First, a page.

Bryant then displayed a 10nm Ice Lake processor that comes with Gen11 graphics, native Thunderbolt 3, WiFi-6, and artificial intelligence (boosted by DL Boost) into a single SoC. Intel demonstrated the Ice Lake chip offering a 2x performance boost to processing images. The company also demoed an Ice Lake system playing a game while using Thunderbolt 3 to connect to a storage device and a display.
The new 10nm ice Lake processors will come to market in high volume in 2019. These chips come with a 2.7X density improvement over the 14nm process that Intel currently uses for its processors. The long-overdue 10nm process should let Intel create cheaper and more power efficient chips as a byproduct of the improved density.
The Sunny Cove microarchitecture is the first new design that Intel can use on multiple nodes. Intel has typically used the same naming convention for its microarchitectures as it does for its processors. Hence, Skylake processors came with the Skylake architecture, and Kaby Lake processors came packing the Kaby Lake architecture. That old paradigm changes now that Intel has decoupled its architectures from the end products, so the 10nm Ice Lake chips come with Sunny Cove cores.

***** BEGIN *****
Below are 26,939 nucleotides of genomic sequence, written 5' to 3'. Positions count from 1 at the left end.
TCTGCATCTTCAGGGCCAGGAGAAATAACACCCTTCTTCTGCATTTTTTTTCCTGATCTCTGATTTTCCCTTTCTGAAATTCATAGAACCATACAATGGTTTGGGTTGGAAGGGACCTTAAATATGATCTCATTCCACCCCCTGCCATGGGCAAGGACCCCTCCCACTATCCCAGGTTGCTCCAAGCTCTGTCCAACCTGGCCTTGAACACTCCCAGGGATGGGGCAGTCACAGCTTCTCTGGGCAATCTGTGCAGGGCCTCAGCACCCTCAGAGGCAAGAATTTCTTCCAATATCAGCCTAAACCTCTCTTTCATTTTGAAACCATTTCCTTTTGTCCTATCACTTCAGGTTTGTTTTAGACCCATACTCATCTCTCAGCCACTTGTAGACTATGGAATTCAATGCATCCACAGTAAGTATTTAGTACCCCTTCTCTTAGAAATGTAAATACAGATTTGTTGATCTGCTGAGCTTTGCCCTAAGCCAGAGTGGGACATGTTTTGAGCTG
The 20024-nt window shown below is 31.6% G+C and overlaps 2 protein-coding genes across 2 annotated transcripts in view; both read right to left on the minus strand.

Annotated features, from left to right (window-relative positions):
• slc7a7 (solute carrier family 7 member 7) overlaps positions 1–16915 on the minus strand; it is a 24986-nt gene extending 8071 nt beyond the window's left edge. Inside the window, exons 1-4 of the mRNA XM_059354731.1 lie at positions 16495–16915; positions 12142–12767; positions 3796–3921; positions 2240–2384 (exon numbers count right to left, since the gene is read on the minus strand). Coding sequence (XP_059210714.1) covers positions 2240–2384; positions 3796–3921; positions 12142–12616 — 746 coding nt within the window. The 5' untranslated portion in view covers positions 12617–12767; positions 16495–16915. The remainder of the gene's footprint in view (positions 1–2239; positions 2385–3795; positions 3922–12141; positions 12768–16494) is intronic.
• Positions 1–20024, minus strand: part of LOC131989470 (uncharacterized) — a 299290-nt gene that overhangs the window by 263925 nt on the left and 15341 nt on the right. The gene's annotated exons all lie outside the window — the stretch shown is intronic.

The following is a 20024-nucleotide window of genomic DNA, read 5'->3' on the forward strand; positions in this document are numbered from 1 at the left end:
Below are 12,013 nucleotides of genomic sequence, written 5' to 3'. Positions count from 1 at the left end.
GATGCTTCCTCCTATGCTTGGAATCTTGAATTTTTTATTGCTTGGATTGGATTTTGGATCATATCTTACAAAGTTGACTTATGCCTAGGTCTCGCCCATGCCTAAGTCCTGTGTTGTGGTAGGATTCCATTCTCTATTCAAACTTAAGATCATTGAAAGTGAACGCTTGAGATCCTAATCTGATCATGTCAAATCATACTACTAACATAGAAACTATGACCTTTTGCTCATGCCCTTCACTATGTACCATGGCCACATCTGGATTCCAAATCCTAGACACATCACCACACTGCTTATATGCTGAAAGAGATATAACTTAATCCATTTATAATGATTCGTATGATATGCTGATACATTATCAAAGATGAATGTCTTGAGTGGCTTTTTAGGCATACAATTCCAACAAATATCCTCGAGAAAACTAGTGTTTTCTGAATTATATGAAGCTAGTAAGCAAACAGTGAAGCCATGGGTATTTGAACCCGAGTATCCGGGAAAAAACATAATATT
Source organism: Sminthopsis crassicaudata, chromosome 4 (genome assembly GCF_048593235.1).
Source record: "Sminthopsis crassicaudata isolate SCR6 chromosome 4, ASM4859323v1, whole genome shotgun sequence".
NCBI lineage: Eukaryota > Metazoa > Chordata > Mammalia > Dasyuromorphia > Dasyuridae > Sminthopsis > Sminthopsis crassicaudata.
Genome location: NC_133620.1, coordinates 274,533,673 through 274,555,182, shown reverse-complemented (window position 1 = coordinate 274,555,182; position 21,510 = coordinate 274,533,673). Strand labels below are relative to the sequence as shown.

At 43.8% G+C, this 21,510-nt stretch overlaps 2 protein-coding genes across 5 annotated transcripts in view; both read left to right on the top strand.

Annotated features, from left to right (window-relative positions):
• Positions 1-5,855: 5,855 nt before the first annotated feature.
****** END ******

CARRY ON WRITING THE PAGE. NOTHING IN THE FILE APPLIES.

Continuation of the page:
The chips will bring higher performance in single-threaded applications, a new instruction set architecture (ISA), and a design geared for scalability.
Dell's CEO came to stage and displayed a new Dell XPS 2-in-1 with the new Ice Lake processor. Intel announced that it is rallying all of its partners around a new Ultrabook-like program called Project Athena. This program will define new industry standards that define the next generation of mobile products. The new initiative includes technologies like 5G and AI. Intel says this industry-wide innovation program has a number of partners and the leading-edge products will come to market in the second half of the year.